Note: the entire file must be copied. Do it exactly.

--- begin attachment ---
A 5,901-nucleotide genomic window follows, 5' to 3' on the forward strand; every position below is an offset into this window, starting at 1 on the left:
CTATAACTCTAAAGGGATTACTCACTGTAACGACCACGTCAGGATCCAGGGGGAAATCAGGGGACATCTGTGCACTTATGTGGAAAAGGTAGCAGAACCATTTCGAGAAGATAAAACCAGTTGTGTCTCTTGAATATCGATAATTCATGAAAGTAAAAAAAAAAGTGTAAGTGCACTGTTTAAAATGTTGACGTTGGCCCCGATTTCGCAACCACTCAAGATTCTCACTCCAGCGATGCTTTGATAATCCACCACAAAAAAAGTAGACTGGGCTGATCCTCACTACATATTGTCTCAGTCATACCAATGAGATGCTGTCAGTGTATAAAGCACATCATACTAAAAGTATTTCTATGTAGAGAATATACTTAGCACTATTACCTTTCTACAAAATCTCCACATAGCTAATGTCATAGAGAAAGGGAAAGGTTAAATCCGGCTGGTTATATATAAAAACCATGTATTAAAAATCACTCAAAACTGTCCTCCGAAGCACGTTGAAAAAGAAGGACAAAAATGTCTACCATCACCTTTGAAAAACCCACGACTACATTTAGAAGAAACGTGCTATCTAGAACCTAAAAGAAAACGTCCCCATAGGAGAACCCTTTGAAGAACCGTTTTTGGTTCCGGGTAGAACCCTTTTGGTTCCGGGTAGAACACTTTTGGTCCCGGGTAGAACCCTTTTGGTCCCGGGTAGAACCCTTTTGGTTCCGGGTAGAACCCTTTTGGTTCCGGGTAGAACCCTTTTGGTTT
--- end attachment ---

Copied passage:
A 5,901-nucleotide genomic window follows, 5' to 3' on the forward strand; every position below is an offset into this window, starting at 1 on the left:
CTATAACTCTAAAGGGATTACTCACTGTAACGACCACGTCAGGATCCAGGGGGAAATCAGGGGACATCTGTGCACTTATGTGGAAAAGGTAGCAGAACCATTTCGAGAAGATAAAACCAGTTGTGTCTCTTGAATATCGATAATTCATGAAAGTAAAAAAAAAAGTGTAAGTGCACTGTTTAAAATGTTGACGTTGGCCCCGATTTCGCAACCACTCAAGATTCTCACTCCAGCGATGCTTTGATAATCCACCACAAAAAAAGTAGACTGGGCTGATCCTCACTACATATTGTCTCAGTCATACCAATGAGATGCTGTCAGTGTATAAAGCACATCATACTAAAAGTATTTCTATGTAGAGAATATACTTAGCACTATTACCTTTCTACAAAATCTCCACATAGCTAATGTCATAGAGAAAGGGAAAGGTTAAATCCGGCTGGTTATATATAAAAACCATGTATTAAAAATCACTCAAAACTGTCCTCCGAAGCACGTTGAAAAAGAAGGACAAAAATGTCTACCATCACCTTTGAAAAACCCACGACTACATTTAGAAGAAACGTGCTATCTAGAACCTAAAAGAAAACGTCCCCATAGGAGAACCCTTTGAAGAACCGTTTTTGGTTCCGGGTAGAACCCTTTTGGTTCCGGGTAGAACACTTTTGGTCCCGGGTAGAACCCTTTTGGTCCCGGGTAGAACCCTTTTGGTTCCGGGTAGAACCCTTTTGGTTCCGGGTAGAACCCTTTTGGTTT